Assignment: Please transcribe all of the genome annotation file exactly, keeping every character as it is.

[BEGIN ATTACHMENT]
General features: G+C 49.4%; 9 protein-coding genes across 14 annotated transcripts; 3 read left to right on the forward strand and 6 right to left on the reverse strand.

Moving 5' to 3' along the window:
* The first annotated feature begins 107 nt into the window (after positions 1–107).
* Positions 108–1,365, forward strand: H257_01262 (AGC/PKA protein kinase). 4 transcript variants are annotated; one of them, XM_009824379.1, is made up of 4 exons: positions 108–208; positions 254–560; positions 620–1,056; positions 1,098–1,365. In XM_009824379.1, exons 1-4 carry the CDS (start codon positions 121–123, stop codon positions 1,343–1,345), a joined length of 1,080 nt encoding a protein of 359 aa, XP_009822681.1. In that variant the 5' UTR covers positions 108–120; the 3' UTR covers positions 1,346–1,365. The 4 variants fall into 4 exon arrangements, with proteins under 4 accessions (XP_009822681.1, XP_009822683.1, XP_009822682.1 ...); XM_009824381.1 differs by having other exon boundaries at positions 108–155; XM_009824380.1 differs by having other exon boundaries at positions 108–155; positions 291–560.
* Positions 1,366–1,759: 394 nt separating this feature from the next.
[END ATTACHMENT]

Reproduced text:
General features: G+C 49.4%; 9 protein-coding genes across 14 annotated transcripts; 3 read left to right on the forward strand and 6 right to left on the reverse strand.

Moving 5' to 3' along the window:
* The first annotated feature begins 107 nt into the window (after positions 1–107).
* Positions 108–1,365, forward strand: H257_01262 (AGC/PKA protein kinase). 4 transcript variants are annotated; one of them, XM_009824379.1, is made up of 4 exons: positions 108–208; positions 254–560; positions 620–1,056; positions 1,098–1,365. In XM_009824379.1, exons 1-4 carry the CDS (start codon positions 121–123, stop codon positions 1,343–1,345), a joined length of 1,080 nt encoding a protein of 359 aa, XP_009822681.1. In that variant the 5' UTR covers positions 108–120; the 3' UTR covers positions 1,346–1,365. The 4 variants fall into 4 exon arrangements, with proteins under 4 accessions (XP_009822681.1, XP_009822683.1, XP_009822682.1 ...); XM_009824381.1 differs by having other exon boundaries at positions 108–155; XM_009824380.1 differs by having other exon boundaries at positions 108–155; positions 291–560.
* Positions 1,366–1,759: 394 nt separating this feature from the next.